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Katrina sparks memories of 1997 flood

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Bailey Espelin, 9, is donating money she makes from her pop stand to help the victims of Hurricane Katrina. (MPR Photo/Bob Reha)
Every day people are confronted with new heart breaking images from the aftermath of Hurricane Katrina. Flooded streets, destroyed homes, ruined businesses. The images hit close to home in Grand Forks, North Dakota, where eight years ago a historic flood, ravaged the city.

Grand Forks, ND — The town square market in downtown Grand Forks, is part of the legacy of the flood of 1997. This area was crowded with buildings back then, but they were destroyed by flood and fire. They've been replaced by a concrete plaza, complete with band shell and fountain.

Stop and ask folks if Hurricane Katrina reminds them of the flood of 1997 and they'll say yes. Dardi Olson says Katrina brings back some bad memories.

"I guess the feeling of helplessness that their feeling and being away from your home and not being able to come back," says Olson. "Not knowing what the situation is, not knowing what your going to do next, that total feeling of loss."

Olson says her heart goes out to the victims of Katrina and plans to donate some money to flood relief to help out. Others say watching the media coverage of the disaster has stirred memories they hoped to forget. Jenny Arel says seeing video of people who have lost everything is painful.

"The hardest part that I had was with losing so many valuable items, photo albums, a quilt that I had gotten from an aunt," says Arel. "Watching the looting is the part that gets to me."

For some, Katrina is a reminder that a disaster brings out the worst and best in people. Patricia Sobolik and her husband didn't live in Grand Forks during the flood, but they did help an old neighbor who lost her home.

"She had moved to Grand Forks. She was a widow lady with her child and when the town evacuated they moved out to the farm that we rent," says Sobolik. "We had to get their oil stove going because it hadn't been used in 10 or 15 years and got them a water tank in for them and got water for them."

Sobolik believes in times when people are facing terrible loss their neighbors will come to their aid. She says local churches and organizations like the Red Cross are busying raising money and materials to help the people affected by the storm.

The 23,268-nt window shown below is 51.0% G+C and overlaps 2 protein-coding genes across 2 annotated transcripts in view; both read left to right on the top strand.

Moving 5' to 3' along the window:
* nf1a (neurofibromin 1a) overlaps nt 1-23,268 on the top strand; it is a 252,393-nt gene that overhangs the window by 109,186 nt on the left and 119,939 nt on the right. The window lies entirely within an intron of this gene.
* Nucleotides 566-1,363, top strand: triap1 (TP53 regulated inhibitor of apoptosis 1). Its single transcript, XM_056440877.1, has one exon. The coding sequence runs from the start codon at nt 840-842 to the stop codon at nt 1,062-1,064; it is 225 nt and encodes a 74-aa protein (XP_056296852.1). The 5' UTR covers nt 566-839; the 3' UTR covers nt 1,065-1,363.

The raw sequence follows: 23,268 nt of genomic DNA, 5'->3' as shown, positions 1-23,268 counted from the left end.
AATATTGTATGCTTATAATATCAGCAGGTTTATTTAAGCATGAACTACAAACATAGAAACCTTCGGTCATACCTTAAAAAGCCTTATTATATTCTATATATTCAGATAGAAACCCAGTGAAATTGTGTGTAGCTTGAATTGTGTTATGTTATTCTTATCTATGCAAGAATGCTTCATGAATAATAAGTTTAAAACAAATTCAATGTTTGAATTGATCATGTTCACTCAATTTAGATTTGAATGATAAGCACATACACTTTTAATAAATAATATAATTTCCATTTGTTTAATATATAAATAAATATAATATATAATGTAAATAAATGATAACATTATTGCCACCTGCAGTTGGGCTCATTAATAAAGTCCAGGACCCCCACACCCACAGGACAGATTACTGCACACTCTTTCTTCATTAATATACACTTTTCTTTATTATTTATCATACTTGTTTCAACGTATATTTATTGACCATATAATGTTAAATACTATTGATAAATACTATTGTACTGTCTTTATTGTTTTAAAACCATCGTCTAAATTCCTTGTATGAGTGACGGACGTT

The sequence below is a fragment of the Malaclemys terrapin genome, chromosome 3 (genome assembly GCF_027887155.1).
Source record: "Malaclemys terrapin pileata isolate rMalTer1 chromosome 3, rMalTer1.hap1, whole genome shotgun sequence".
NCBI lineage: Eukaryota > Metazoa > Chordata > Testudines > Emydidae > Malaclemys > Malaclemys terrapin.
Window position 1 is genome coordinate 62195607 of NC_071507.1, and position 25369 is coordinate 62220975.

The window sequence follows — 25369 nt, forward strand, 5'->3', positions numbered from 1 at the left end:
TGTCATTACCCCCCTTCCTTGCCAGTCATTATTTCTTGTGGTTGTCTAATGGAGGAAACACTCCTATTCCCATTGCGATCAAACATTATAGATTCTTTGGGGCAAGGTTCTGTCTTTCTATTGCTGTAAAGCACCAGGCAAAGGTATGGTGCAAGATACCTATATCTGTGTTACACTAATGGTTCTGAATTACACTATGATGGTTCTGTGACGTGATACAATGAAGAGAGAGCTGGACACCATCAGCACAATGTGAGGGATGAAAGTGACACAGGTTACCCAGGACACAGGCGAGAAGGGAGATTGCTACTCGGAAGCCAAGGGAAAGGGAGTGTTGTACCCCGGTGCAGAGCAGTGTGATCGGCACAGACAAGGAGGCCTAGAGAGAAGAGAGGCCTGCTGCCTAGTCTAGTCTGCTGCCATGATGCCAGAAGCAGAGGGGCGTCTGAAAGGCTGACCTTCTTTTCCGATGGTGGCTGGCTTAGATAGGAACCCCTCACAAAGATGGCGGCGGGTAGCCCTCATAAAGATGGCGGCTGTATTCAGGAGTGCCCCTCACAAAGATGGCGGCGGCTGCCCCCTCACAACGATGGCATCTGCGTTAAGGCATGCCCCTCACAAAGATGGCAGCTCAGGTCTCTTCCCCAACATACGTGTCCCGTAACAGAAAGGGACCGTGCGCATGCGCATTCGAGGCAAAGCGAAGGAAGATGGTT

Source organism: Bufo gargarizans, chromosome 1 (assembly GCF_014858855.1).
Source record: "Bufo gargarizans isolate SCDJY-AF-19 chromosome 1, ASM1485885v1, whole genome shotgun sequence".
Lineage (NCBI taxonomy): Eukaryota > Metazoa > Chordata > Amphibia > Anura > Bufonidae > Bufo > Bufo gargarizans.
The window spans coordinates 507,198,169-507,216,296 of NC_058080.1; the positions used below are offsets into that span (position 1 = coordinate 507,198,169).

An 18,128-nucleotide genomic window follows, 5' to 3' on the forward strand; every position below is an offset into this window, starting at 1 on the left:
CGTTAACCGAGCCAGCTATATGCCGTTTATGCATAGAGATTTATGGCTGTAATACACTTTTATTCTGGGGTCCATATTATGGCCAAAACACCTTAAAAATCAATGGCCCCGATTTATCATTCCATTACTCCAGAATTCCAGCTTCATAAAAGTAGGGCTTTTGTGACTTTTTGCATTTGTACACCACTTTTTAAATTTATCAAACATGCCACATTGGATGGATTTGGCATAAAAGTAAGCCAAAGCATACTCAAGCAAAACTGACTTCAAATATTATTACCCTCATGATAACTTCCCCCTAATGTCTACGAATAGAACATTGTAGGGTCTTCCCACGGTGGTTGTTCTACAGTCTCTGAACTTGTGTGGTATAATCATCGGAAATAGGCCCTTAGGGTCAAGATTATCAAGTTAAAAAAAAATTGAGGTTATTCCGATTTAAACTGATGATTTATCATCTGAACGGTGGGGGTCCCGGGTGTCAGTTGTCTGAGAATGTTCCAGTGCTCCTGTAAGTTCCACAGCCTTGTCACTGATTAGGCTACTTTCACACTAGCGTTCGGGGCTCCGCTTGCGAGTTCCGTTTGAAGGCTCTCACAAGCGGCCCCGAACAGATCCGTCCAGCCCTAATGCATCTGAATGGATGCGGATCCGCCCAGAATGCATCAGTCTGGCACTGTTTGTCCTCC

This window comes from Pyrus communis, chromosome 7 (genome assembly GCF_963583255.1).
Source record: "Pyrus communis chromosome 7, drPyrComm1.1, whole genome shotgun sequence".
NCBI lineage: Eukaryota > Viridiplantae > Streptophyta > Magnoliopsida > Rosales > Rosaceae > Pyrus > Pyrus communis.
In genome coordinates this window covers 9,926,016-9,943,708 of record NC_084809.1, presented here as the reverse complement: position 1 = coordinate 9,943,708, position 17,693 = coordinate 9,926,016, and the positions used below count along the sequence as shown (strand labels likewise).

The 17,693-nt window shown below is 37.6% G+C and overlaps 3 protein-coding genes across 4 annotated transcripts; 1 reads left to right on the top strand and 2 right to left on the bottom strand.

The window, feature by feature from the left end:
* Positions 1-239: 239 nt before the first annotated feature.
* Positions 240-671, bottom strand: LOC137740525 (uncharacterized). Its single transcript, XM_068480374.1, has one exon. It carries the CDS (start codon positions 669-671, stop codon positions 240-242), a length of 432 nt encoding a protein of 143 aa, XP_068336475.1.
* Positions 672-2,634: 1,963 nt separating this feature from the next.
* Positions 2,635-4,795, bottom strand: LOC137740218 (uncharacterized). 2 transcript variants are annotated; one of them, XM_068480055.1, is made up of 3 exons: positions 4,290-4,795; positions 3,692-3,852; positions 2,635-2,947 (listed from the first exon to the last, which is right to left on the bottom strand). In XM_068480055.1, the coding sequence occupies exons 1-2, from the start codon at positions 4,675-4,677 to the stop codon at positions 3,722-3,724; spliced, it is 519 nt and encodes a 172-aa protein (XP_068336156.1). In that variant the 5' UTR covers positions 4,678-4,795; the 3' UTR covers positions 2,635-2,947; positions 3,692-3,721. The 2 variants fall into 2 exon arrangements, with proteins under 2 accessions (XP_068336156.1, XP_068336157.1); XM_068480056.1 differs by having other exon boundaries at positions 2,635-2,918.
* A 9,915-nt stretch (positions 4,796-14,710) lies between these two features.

Others are doing what they can. Nine-year-old Bailey Espelin was just a baby in 1997. She doesn't remember the flood. She sits on a cooler near her parents tent in the square. Bailey has spent most of the summer selling pop at her parents stand at the farmers market. A hand drawn sign informs potential customers she's raising money for flood relief.

"I'm giving half of my profits to the victims of hurricane Katrina, just because I want to help them out and give them some money and stuff," says Espelin.

Others are finding different ways to help hurricane victims recover. Doug Osowski remembers the challenges of working in Grand Forks during the flood. It's prompted him to sign up with the Red Cross as a volunteer. Osowski will give two weeks of his time to help with Red Cross relief efforts.

"I feel this is a way I can give to the community, this is the best way I can support it," says Osowski. "I don't have a lot of cash to donate but I do have some vacation time saved up where I can go down and donate that and help out people where I can. I think it will be a great experience."

Most people will tell you there are some obvious similarities between Grand Forks and New Orleans. Both cities have suffered millions of dollars in damages.

But people in Grand Forks say they were lucky, the flood claimed no lives in Grand Forks. It's taken time to rebuild their homes and community, but the thousand of lives lost in Hurricane Katrina will never be replaced.

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